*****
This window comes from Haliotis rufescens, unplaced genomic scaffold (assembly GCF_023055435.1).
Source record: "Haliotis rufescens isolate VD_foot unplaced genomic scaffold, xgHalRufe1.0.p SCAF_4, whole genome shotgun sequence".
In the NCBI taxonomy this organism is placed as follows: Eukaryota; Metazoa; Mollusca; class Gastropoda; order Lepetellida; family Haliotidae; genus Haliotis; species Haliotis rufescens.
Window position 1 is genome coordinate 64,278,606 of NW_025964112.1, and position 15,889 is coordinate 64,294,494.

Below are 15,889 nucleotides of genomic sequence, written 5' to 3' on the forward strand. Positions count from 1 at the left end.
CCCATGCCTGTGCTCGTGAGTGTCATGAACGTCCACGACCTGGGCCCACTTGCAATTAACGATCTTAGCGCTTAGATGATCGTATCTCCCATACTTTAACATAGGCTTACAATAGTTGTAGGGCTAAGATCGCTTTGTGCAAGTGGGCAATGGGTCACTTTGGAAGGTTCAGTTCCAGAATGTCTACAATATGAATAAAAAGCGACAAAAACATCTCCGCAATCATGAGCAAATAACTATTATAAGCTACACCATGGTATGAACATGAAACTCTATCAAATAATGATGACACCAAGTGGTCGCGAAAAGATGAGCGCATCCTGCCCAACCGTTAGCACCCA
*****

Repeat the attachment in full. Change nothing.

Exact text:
This window comes from Haliotis rufescens, unplaced genomic scaffold (assembly GCF_023055435.1).
Source record: "Haliotis rufescens isolate VD_foot unplaced genomic scaffold, xgHalRufe1.0.p SCAF_4, whole genome shotgun sequence".
In the NCBI taxonomy this organism is placed as follows: Eukaryota; Metazoa; Mollusca; class Gastropoda; order Lepetellida; family Haliotidae; genus Haliotis; species Haliotis rufescens.
Window position 1 is genome coordinate 64,278,606 of NW_025964112.1, and position 15,889 is coordinate 64,294,494.

Below are 15,889 nucleotides of genomic sequence, written 5' to 3' on the forward strand. Positions count from 1 at the left end.
CCCATGCCTGTGCTCGTGAGTGTCATGAACGTCCACGACCTGGGCCCACTTGCAATTAACGATCTTAGCGCTTAGATGATCGTATCTCCCATACTTTAACATAGGCTTACAATAGTTGTAGGGCTAAGATCGCTTTGTGCAAGTGGGCAATGGGTCACTTTGGAAGGTTCAGTTCCAGAATGTCTACAATATGAATAAAAAGCGACAAAAACATCTCCGCAATCATGAGCAAATAACTATTATAAGCTACACCATGGTATGAACATGAAACTCTATCAAATAATGATGACACCAAGTGGTCGCGAAAAGATGAGCGCATCCTGCCCAACCGTTAGCACCCA